Less than 48 hours since the historic snowfall around Buffalo, many of the hardest hit communities are back on their feet.
A monumental effort to clear up to 6 1/2-half feet of snow is nearly complete, an effort that involved armies of people, hundreds of plows, loaders, snowblowers, and tracked vehicles, and one four-story mountain of cleared snow.
Mark Poloncarz, Erie County’s executive, reported that all major highways, arterial roads and secondary routes are now open.
“Now we’re just kind of touching up and finishing the work that needs to be done to ensure that every neighborhood has been cleared,” Poloncarz said Monday.
Erie County, which includes Buffalo, received some of the most astronomical snow amounts from the lake-effect snow event, which also walloped areas downwind of Lake Ontario with up to 6 feet of snow.
In Erie County, the National Weather Service received a report of 81.2 inches in Hamburg, N.Y., which is 15 miles south of Buffalo. At one point, snow was pounding the ground at upward of five inches per hour. In Orchard Park, home to the Buffalo Bills, 80 inches was reported.
Around Hamburg and Orchard Park, 60 inches fell between Thursday night and Friday night alone, probably setting a new 24-hour state record.
Matthew Latko, the division director for the New York State Thruway Authority in Buffalo, who has lived in the city for nearly 34 years, called it “the biggest storm ever.” He raved about his team’s response.
"I don't think anybody in the country put in what our guys did and the recovery time that we had," he said.
The rapid-fire cleanup brought together counties, towns, New York state and partners in the contracting business.
Teams from the New York Thruway Authority in Buffalo and the New York State Department of Transportation worked around-the-clock pushing snow from the roads to snow storage areas on road shoulders during whiteout conditions. There were large chunks of time where workers couldn’t see past the hood of their cars, Latko said.
Trucks that couldn't plow the dense snow lifted and pushed the white heaps off the road. Overflowing snow was also moved into dump trailers and taken to abandoned parking lots or other open spaces in heaps.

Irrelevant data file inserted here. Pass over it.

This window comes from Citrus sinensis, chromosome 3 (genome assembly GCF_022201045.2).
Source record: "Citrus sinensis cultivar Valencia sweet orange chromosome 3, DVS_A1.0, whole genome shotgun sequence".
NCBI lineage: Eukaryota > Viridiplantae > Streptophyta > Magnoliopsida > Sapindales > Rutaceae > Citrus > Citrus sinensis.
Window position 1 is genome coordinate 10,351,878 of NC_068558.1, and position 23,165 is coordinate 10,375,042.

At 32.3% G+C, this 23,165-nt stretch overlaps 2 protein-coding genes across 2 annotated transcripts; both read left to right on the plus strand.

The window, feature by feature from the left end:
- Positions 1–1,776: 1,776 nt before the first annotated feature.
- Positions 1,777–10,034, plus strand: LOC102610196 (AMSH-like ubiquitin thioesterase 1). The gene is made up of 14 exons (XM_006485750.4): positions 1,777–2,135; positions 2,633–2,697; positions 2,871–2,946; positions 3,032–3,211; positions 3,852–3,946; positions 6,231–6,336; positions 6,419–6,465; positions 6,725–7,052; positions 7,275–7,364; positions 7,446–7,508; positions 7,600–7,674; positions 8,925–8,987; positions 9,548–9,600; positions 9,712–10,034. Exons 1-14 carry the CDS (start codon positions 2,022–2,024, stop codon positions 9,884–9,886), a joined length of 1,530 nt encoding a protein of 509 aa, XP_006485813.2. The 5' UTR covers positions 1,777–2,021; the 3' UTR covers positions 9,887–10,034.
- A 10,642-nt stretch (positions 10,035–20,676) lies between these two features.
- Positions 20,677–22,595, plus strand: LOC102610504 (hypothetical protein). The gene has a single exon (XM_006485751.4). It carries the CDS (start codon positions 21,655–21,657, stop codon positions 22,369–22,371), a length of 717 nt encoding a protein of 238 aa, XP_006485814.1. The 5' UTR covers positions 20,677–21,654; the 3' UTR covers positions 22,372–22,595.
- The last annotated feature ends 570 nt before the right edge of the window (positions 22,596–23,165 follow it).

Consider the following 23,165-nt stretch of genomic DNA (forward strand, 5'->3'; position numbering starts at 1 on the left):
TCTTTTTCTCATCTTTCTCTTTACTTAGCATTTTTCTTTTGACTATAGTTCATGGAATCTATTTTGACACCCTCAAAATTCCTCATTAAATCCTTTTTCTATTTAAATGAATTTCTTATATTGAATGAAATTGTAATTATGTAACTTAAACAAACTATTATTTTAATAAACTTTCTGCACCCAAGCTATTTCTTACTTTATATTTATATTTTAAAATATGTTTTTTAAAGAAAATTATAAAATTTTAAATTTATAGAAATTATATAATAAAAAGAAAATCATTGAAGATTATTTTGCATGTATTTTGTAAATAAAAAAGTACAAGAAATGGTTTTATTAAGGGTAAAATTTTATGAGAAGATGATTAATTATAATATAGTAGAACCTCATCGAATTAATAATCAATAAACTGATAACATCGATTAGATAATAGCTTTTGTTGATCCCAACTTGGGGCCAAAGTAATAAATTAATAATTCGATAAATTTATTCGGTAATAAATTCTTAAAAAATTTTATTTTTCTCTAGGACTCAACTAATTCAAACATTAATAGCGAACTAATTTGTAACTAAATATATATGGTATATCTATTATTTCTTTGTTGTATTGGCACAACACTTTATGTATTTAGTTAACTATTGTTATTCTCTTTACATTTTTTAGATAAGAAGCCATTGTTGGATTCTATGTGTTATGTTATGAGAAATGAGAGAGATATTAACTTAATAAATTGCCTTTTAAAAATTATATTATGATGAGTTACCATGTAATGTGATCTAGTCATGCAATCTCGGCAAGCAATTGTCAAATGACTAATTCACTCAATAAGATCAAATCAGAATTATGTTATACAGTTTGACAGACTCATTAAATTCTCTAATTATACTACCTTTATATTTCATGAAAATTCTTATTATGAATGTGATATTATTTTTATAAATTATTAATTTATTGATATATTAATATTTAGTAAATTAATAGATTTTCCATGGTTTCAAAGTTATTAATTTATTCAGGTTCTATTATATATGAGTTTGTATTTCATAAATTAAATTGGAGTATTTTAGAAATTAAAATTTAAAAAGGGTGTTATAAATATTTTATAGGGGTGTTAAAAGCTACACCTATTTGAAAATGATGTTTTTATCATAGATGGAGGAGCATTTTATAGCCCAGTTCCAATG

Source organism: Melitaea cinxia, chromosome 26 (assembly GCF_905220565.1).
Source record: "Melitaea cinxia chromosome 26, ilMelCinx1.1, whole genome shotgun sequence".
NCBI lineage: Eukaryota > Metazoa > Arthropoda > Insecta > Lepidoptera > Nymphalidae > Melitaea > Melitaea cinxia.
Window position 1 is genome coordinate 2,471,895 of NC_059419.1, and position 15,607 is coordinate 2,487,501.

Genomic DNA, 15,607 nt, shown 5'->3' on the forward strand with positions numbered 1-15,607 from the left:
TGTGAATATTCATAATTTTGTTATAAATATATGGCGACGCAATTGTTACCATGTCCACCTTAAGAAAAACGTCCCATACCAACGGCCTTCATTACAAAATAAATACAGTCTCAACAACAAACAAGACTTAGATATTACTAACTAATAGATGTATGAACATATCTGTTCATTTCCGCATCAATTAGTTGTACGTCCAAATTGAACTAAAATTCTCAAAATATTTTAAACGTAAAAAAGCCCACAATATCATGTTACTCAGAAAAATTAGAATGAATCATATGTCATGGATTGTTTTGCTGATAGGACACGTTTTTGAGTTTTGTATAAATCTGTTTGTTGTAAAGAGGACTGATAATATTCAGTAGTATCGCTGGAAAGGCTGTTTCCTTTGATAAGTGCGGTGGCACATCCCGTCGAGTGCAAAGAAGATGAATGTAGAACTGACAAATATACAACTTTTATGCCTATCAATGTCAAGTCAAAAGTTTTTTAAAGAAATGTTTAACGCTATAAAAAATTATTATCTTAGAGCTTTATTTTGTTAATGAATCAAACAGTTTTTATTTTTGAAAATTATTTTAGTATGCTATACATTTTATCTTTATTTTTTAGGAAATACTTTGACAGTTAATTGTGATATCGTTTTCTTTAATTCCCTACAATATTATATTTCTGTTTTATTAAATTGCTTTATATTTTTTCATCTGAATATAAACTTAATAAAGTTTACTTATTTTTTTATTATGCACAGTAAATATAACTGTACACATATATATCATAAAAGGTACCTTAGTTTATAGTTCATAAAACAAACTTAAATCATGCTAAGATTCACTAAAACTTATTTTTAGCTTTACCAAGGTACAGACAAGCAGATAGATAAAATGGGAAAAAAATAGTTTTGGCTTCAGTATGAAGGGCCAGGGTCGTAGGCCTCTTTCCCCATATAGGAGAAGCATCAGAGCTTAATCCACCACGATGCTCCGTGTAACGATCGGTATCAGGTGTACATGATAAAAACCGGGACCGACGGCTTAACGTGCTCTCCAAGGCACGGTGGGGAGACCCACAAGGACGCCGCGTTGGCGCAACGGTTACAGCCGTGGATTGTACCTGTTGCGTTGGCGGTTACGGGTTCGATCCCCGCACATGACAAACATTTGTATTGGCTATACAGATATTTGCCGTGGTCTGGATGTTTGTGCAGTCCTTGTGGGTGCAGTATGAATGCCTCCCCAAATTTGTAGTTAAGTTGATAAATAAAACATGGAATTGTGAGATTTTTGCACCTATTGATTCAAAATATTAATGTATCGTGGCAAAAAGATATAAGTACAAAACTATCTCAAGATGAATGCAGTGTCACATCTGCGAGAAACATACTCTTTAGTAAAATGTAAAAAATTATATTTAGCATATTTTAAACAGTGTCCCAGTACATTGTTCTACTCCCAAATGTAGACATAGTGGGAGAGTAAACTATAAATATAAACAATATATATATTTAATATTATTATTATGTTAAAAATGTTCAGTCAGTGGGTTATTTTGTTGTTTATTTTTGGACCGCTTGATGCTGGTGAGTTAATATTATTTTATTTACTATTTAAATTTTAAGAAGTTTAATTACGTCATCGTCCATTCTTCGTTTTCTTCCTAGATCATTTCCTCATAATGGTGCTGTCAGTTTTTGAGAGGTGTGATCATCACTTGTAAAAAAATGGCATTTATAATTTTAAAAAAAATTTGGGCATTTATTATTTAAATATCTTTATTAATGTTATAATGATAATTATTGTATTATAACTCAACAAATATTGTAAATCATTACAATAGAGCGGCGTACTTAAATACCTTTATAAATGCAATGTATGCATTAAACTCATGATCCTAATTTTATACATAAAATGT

"As of right now, there is a pile of snow that's four and a half stories tall at one of our community colleges that we're using as a dump site," Poloncarz said.
Over 500 plow trucks from the state were deployed to roadways across the region, according to Marie Therese Dominguez, the Department of Transportation commissioner. Mechanics from around the state maintained heavy equipment all weekend and safety representatives made sure workers were trained.
Before the snow covered the ground, layers of brine, a very high concentration of salty water, were lathered onto the roads to prevent hard layers of snow from becoming hardly packed.
In addition to the efforts from government agencies, neighbors helped neighbors.
Nick Belles, 26, a plowman clearing commercial lots in Buffalo's south towns, said he got a total of three hours of sleep during a three-day stretch. He kept himself up chugging coffee.
"Just trying to stay going," he said.
The snow came so heavy, he switched from plowing with a pickup to using a backhoe and other heavy equipment.
This was the biggest storm to hit Buffalo since November 2014, when communities south of Buffalo were blanketed in 7 feet of snow over the course of three days. That storm claimed 14 lives.
The paralyzing storm in 2014 forced nearly 300 New York National Guard members to step in to remove the snow. The snow piles from the storm lingered until July.
This time, Poloncarz believes the region was better prepared.
“It’s been a monumental effort,” he said. “I don’t think there are many parts of the United States that could have responded to this type of storm and recovered as quickly as we have.”